In predictive analytics, the classification (or discrimination) problem refers to the assignment of observations (objects, alternatives) into predefined unordered homogeneous classes (Zopounidis and Doumpos 2000; Carrizosa and Morales 2013). Supervised classification implies that the function of mapping objects described by the data into categories is constructed based on so called training instances—data with respective class labels or rules. This is realized in a two-step process of, first, building a prediction model from either known class labels or using a set of rules, and then automatically classifying new data based on this model.

In practice, the problem of finding functions with good prediction accuracy and low spatio-temporal complexity is challenging. Performance of all classifiers depends to a large extent on the volume of the input variables and on interdependencies and redundancies within the data (Joachims 1998; Kotsiantis 2007). At this point, dimensionality reduction is critical to minimizing the classification error (Hanchuan et al. 2005).

Feature selection is the first group of dimensionality reduction methods that identify the most characterizing attributes of the observed data (Hanchuan et al. 2005). More general methods that create new features based on transformations or combinations of the original feature set are termed feature extraction algorithms (Jain and Zongker 1997). Indeed, by definition all dimensionality reduction methods result in some loss of information since the data is removed from the dataset. Hence it is of great importance to reduce the data in a way that preserves the important structures within the original data set (Johansson and Johansson 2009).

In environmental and energy studies, the need to analyze large amounts of multivariate data raises the fundamental problem: how to discover compact representations of interacting and high-dimensional systems (Roweis and Saul 2000).

The existing prediction methods that treat multi-dimensional data include multivariate classification based on statistical models (e.g., linear and quadratic discriminant analysis) (Fisher 1936; Smith 1946), preference disaggregation (such as UTADIS and PREFDIS) (Zopounidis and Doumpos 2000), criteria aggregation (e.g., ELECTRE Tri) (Yu 1992; Roy 1993; Mastrogiannis et al. 2009), model development (e.g., regression analysis and decision rules) (Greco et al. 1999; Srinivasan and Shocker 1979; Flitman 1997), among others. The common pitfall of these approaches is that they treat observations independently, and neglect important complexity issues. Correlation-based classification (Beidas and Weber 1995) considers influence between different subsets of measurements (e.g., instead of using both subsets correlation between them is computed and is then used instead), but use them as features only. The correlation-based classifier also does not consider the possibility of the correlation being dependent on class labels.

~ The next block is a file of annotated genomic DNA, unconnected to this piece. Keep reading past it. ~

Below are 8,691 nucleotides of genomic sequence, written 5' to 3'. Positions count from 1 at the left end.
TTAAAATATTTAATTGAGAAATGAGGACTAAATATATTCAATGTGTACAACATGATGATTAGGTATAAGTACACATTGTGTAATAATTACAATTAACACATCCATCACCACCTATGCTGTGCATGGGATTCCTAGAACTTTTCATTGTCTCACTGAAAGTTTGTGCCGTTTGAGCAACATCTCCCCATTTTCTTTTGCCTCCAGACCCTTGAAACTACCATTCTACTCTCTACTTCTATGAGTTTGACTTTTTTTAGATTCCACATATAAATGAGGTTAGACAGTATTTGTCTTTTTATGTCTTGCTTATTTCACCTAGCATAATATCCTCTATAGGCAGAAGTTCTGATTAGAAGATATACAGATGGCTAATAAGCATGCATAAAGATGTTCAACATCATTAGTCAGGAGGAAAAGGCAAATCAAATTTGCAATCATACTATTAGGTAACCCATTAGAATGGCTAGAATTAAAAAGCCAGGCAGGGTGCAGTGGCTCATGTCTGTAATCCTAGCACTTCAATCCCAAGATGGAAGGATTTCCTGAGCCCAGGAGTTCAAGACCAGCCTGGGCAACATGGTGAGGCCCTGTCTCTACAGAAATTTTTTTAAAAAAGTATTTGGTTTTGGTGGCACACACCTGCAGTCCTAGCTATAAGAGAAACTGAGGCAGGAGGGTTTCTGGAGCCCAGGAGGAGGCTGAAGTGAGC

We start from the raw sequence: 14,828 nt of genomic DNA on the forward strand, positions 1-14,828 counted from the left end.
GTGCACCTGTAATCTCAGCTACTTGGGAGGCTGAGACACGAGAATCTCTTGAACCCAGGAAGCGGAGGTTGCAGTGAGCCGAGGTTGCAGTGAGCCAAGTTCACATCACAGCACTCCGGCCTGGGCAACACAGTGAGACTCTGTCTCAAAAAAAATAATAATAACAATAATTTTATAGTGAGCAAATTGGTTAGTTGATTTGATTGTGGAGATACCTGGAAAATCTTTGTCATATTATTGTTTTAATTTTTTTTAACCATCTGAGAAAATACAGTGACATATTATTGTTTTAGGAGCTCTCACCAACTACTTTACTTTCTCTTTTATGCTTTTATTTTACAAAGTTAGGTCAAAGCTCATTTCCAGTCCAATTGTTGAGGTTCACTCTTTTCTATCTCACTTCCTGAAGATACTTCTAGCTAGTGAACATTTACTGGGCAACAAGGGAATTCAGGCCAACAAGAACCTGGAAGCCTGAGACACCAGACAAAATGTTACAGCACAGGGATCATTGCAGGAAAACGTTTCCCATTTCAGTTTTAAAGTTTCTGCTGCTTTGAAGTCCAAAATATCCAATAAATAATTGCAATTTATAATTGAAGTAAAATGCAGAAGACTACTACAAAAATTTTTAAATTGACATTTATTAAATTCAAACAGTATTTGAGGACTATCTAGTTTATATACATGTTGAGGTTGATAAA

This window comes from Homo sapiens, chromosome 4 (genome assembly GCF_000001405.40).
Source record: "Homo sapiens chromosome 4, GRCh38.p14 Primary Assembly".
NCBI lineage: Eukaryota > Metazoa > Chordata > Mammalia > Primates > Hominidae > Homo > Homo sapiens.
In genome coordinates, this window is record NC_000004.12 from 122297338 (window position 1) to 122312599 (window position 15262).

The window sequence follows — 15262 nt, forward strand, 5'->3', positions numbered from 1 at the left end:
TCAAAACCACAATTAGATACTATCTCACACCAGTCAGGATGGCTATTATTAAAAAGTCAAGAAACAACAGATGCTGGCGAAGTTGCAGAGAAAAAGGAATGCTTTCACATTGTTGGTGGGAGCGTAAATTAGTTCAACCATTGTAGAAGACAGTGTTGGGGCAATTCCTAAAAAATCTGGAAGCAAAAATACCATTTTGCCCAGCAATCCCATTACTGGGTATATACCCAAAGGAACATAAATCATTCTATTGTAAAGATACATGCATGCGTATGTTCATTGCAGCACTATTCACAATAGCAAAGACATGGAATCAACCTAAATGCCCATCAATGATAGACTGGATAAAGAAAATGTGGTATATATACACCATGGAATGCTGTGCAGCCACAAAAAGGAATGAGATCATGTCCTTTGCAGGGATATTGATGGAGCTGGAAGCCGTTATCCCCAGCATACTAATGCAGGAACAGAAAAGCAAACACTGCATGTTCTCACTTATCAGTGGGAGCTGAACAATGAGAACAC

In this work, we propose a supervised machine learning method called DID-Class (Dependent-independent data classification) that tackles magnitudes of interaction (correlation) among multiple classification-relevant variables. It establishes a classification machine (probabilistic regression) with embedded correlation indices and a single normalized dataset. We distinguish between dependent observations that are affected by the classes, and independent observations that are not affected by the classes but influence dependent variables. The motivation for such a concept is twofold: first, to enable simultaneous consideration of multiple factors that characterize an object of interest (i.e., energy consumption affected by economic and demographic indices, energy prices, climate, etc.); and second, to represent high-dimensional systems in a compact way, while minimizing loss of valuable information.